Second, our understanding is that one of the goals of this proposed model is to mitigate overcrowding concerns at Hayhurst Elementary. The PPS enrollment data indicates that this model would move 222 children out of Hayhurst and move 227 children from Rieke and Bridlemile into Hayhurst. This puts the same number of students, if not more, into Hayhurst. While potentially efficient now, forecasts indicate future growth for this neighborhood. This seems like a short term solution that might force students to change schools AGAIN within a few years.

In closing, we look forward to partnering with you and friends from our neighboring schools in the coming days to address these concerns together. Thank you for your time and attention. 

PROXIMITY, WALKABILITY, SAFETY, & MISALIGNMENT WITH STRATEGIC INITIATIVES
(Rieke Parent, Justin Norman)

The new proposal does not support walkable neighborhoods for any of the affected communities.

Hillsdale residents have the unique ability to walk to all three schools. Currently, the route from most houses in Hillsdale to Rieke is through low volume roads, neighborhood trails and sidewalks. Furthermore, the crossing at Beaverton Hillsdale Highway is used by children from Wilson and Rieke and is a known school crossing.

 Alternatively, the route to Hayhurst is at least one mile longer along a very circuitous route that cuts through a wooded park that could be unsafe for children. Children would need to cross two very dangerous roads; Dosch Rd. and Beaverton­Hillsdale Highway then climb a steep hill to Hayhurst. Children simply would not walk or ride bikes.

The incoming children from Council Crest and Healy Heights would not be able to walk to Rieke because of the steep hill and long route.  The children from Bridlemile, who currently walk, would not be able to walk to Hayhurst for the same reasons. These families will likely drive to school, which will increase traffic on neighborhood streets and create a larger problem at the Sunset Blvd / Beaverton Hillsdale Highway Intersection that is already quite bad. 

The new boundaries create a scenario where children who can walk to school are replaced with children who will drive to school, which results in increased traffic on neighborhood streets and worsens an already failing intersection. These impacts contradict many Portland policies, goals and objectives, including Safe Routes to Schools, PPS Administrative Directive 1.10.049­AD, the DBRAC guiding principles, and the City of Portland Climate Action Plan that outlines ambitious way to reduce Greenhouse gas emissions to 80% below 1990 levels by 2050 through better walkable neighborhoods.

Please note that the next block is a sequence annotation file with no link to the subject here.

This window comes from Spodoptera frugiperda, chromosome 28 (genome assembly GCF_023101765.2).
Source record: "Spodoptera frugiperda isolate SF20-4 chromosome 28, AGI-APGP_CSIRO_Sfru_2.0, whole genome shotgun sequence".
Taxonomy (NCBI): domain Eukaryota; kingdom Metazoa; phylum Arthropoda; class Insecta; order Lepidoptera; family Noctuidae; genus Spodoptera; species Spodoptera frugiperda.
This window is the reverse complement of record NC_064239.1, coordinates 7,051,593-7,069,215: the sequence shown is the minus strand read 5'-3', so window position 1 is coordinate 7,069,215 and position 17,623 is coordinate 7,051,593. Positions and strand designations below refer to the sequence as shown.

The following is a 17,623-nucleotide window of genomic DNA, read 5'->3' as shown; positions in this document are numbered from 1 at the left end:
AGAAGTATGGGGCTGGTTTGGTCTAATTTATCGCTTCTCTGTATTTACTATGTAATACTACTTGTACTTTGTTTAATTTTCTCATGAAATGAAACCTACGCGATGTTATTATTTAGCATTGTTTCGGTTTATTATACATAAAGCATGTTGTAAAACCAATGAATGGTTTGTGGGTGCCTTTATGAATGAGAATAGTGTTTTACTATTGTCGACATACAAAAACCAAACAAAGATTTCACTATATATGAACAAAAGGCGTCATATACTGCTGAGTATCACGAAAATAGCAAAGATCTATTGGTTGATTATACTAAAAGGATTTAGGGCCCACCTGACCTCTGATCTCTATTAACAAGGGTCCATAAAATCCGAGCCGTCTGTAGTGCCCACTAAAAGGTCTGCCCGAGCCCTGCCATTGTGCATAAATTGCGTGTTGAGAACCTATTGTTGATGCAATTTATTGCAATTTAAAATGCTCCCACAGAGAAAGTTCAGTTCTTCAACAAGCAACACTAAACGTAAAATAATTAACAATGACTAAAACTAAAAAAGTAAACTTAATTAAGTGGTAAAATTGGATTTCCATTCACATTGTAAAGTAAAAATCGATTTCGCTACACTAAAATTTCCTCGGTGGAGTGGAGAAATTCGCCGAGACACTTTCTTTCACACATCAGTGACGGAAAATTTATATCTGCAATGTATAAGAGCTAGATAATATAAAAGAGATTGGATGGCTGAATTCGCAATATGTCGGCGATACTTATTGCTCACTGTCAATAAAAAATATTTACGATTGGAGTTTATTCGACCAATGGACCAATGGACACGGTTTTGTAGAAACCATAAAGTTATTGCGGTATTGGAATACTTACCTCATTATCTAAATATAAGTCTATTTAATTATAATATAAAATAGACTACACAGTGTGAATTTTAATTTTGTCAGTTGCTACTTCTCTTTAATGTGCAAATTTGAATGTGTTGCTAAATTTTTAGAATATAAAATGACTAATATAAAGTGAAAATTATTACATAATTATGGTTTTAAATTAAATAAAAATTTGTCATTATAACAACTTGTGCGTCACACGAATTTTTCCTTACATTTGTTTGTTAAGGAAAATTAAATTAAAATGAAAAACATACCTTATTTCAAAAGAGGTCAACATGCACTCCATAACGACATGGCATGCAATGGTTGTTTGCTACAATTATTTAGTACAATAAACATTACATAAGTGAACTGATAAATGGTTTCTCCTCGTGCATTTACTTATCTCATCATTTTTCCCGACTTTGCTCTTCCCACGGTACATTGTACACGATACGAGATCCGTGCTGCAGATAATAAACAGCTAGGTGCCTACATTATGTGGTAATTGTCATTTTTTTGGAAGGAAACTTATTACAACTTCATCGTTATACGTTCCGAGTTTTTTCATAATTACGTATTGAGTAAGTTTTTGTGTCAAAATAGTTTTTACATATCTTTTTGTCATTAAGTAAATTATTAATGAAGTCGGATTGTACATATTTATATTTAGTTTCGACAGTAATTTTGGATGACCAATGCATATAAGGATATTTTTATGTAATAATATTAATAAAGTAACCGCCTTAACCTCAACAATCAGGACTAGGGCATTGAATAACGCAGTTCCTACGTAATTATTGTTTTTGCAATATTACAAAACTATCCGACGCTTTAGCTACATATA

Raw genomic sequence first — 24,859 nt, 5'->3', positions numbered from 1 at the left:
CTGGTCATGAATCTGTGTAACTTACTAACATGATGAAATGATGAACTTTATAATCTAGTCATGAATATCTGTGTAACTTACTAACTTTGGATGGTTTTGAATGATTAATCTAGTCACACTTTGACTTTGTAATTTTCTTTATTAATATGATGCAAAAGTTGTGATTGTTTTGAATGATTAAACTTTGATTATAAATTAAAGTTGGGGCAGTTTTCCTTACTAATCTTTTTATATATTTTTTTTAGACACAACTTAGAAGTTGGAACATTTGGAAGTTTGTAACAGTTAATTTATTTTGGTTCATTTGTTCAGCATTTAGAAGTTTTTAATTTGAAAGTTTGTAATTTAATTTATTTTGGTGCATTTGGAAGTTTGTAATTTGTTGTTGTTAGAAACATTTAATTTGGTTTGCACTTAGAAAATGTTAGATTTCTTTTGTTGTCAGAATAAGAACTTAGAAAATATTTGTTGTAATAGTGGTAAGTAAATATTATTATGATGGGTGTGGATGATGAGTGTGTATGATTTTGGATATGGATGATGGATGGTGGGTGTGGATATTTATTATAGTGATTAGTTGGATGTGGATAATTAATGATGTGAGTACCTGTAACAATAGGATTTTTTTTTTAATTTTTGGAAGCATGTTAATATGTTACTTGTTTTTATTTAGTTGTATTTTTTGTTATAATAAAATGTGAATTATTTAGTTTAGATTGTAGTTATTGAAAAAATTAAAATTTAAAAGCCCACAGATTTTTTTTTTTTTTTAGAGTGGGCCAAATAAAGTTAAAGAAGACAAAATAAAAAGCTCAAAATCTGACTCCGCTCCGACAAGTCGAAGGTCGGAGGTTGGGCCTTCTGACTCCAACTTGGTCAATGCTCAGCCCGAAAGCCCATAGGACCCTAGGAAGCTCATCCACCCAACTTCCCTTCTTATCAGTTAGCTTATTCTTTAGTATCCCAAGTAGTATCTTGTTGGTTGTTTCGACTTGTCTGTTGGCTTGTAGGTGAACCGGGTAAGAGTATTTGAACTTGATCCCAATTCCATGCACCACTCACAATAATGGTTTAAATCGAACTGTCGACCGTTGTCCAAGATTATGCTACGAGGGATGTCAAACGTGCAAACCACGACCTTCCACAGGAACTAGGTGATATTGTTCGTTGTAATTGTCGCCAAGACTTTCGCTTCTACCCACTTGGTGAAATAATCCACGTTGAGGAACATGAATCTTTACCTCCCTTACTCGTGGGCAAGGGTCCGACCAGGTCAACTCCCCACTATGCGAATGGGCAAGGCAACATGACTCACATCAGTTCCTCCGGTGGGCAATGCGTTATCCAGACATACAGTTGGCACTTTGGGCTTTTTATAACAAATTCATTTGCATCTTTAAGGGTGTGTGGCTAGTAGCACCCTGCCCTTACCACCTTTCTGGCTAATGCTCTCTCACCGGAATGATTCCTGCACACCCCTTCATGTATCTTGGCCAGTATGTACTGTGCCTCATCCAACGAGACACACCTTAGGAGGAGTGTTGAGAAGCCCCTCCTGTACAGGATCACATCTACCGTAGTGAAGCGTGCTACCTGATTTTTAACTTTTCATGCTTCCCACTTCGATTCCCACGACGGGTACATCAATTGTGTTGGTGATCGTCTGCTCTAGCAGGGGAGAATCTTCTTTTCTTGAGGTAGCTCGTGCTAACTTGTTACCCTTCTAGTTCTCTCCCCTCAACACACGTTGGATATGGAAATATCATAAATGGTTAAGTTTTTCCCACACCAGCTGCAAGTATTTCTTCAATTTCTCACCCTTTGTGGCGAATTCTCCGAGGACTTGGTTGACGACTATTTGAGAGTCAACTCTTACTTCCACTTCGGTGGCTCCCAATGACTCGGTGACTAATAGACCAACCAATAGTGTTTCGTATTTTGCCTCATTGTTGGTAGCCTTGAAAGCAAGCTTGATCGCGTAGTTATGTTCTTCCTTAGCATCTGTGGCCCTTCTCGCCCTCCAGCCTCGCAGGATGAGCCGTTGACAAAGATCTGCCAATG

CONCLUSION
(Ainsworth PTA President and Parent, Sarah Schubert)

Hello, I am Sarah Schubert, the Ainsworth PTA President. We are proud to join the other West Side schools in coming together to strongly voice our opposition to the latest DBRAC plans. I think you have seen that the entire Portland community is engaged and eager to help DBRAC/PPS craft a balanced proposal that addresses our overcrowding issues.  As we all know, Portland is a destination city and the growth will only continue. And as such we need to strategically plan for this growth, not temporarily address the problem. Moving around certain groups of students at multiple schools and disrupting their ability to walk to school and be part of their neighborhood community is not in the interests of anyone and is counter to the goals of DBRAC.

We strongly believe in stepping back and allowing our communities a little more time for comment and to absorb these latest proposals. We recognize all the hard work that the Committee has done, and we recognize the need for expediency as the needs are immediate. We realize that re­opening shuttered schools such or installing temporary portables are costly, however we feel that our need for additional space is great and this must be proposed prior to recommending mass disruption of so many families.

We hope and trust our unified front has made an impression on The Committee tonight. We officially request that The Committee discontinues its consideration of Proposal III, and we respectfully request The Committee to grant us the time that it takes for us to continue to come together and deliver the right solution for all of our children and families at our Westside Schools.

Thank you.